Watching Nikolai Foster’s charming and lively revival, it’s easy to see why. Boucicault’s story may be preposterous, but that’s part of the fun and his characters are full-blooded, whether they’re scheming liggers, grasping lawyers, sagacious butlers, ageing dandies or feisty women of any age.
All of these and more collide here, first in Sir Harcourt Courtly’s ultra-fashionable Grosvenor Square townhouse, although the action soon moves to the laid-back gentility of Max Harkaway’s Gloucestershire estate.
Sir Harcourt is in denial where his son Charles is concerned, assuming he’s in bed at nine, when he’s actually out all night at the gaming tables. The sixty-something dandy is also in denial about his son’s age – and his own. So much so that he’s contemplating a match with a teenage country heiress. Soon everyone’s off to the country, Sir Harcourt to meet his intended and his son secretly following, under an assumed name, to evade his creditors, at the suggestion of Dazzle, a hanger-on he’s unaccountably acquired on a night out.
Are folk more straightforward in the country? Well, the greedy lawyer Meddle is as devious as they come. And young Grace soon proves she’s nobody’s fool, even though she falls madly in love with Charles. And then there’s the wonderfully ill-assorted couple, the gloriously named hearty larger-than-life force that is Lady Gay Spanker and her diminutive aptly-named husband ‘Dolly’ (Adolphus), both set upon pulling the wool over each other’s eyes to prove they have the upper hand in their relationship. So the scene is set for cross and double cross – all in the name of love – although a lot of revelations and a little good will lead to a satisfactory conclusion…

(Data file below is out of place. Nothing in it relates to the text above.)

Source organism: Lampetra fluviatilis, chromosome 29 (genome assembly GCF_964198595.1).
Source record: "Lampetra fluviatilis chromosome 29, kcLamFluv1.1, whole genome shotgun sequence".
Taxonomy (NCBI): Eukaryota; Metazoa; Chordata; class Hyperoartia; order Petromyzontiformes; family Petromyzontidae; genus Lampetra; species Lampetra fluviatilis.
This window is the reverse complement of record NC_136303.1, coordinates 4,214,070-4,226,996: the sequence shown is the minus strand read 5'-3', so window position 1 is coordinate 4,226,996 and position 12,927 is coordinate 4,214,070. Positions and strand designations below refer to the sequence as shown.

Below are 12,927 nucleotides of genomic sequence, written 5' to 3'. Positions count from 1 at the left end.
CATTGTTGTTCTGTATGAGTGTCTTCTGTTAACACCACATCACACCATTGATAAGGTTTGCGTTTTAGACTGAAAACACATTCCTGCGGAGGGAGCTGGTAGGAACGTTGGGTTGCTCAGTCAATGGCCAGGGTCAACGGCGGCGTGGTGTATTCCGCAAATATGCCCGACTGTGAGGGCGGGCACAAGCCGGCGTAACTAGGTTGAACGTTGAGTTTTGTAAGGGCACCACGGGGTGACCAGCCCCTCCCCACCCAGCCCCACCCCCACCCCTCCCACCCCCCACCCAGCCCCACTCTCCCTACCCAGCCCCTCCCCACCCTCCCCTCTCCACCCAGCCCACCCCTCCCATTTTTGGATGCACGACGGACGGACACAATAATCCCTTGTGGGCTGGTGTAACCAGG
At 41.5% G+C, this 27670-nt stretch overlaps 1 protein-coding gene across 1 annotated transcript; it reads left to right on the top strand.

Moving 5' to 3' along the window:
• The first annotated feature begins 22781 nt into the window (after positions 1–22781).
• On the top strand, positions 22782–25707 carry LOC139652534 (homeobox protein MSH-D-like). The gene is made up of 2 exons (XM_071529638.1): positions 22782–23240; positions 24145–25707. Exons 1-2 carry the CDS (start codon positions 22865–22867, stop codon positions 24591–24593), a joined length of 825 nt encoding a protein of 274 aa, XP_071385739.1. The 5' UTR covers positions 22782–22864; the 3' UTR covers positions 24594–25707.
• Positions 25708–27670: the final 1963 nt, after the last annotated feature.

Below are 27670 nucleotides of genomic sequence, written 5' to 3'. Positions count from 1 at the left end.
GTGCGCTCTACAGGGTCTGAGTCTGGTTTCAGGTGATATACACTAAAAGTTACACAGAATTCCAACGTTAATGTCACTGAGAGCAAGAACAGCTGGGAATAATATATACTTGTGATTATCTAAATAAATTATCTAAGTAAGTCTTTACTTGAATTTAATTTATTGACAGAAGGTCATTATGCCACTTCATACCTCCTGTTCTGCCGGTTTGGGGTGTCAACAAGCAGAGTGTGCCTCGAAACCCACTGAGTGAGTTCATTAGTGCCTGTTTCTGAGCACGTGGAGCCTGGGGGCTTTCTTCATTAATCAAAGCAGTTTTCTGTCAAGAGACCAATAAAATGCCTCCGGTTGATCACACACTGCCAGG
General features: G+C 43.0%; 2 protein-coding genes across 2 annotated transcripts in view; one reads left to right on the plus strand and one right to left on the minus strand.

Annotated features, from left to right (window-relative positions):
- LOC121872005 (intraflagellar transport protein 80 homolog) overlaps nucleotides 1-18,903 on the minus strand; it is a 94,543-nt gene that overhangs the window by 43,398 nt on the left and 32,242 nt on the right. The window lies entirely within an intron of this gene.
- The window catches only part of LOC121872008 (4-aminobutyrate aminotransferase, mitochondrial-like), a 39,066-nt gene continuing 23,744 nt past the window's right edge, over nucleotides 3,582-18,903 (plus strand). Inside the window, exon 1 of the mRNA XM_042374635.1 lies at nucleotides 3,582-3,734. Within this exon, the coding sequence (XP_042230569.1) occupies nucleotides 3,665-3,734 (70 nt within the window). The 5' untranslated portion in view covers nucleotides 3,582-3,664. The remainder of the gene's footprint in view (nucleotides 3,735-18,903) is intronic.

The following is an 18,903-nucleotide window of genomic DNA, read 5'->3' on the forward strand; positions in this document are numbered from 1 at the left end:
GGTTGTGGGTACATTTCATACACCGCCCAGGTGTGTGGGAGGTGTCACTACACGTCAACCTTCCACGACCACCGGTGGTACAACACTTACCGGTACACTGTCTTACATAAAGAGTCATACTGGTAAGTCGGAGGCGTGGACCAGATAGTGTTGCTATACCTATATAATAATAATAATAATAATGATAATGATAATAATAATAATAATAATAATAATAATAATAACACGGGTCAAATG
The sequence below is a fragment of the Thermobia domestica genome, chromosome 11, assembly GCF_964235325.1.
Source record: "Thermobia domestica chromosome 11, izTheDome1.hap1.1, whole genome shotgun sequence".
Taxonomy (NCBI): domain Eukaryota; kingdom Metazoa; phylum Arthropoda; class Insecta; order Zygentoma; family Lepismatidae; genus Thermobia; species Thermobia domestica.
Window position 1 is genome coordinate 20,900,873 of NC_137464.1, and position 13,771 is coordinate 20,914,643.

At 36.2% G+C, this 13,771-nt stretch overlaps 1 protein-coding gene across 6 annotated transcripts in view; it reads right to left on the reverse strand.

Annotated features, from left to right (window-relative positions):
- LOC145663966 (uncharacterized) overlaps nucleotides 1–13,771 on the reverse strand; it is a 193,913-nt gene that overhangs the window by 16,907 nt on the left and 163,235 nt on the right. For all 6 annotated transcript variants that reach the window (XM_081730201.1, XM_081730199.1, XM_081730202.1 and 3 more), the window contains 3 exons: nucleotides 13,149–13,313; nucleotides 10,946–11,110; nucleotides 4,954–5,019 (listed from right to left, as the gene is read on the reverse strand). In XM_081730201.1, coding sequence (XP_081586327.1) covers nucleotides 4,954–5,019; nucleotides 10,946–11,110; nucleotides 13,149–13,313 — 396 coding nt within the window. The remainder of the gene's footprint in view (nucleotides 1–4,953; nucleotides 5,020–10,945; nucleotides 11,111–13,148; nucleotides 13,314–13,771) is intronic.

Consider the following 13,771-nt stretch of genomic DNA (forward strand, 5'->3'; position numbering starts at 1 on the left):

There are fine performances all round in this well-cast production. Clare Corbett’s Grace is a delicious breath of country air and Geraldine McNulty a Junoesque bouncing delight as Lady Gay, wonderfully matched by Christopher Ryan’s devoted but feisty little terrier of a Dolly, almost literally snapping at her heels. Gerard Murphy relishes the role of the ageing would-be fashion icon, Sir Harcourt, and Laurence Mitchell is by turns dashing and devious as Charles. There’s great support from Ken Bradshaw as the opportunistic Dazzle, Alan McMahon as urbane valet Cool, Mike Burnside as genial Harkaway and Nigel Hastings as creepy Meddle.
It’s all played out on Philip Witcomb’s versatile drawing room set, working well whether the vista beyond the French windows is town square or country park.
- Judi Herman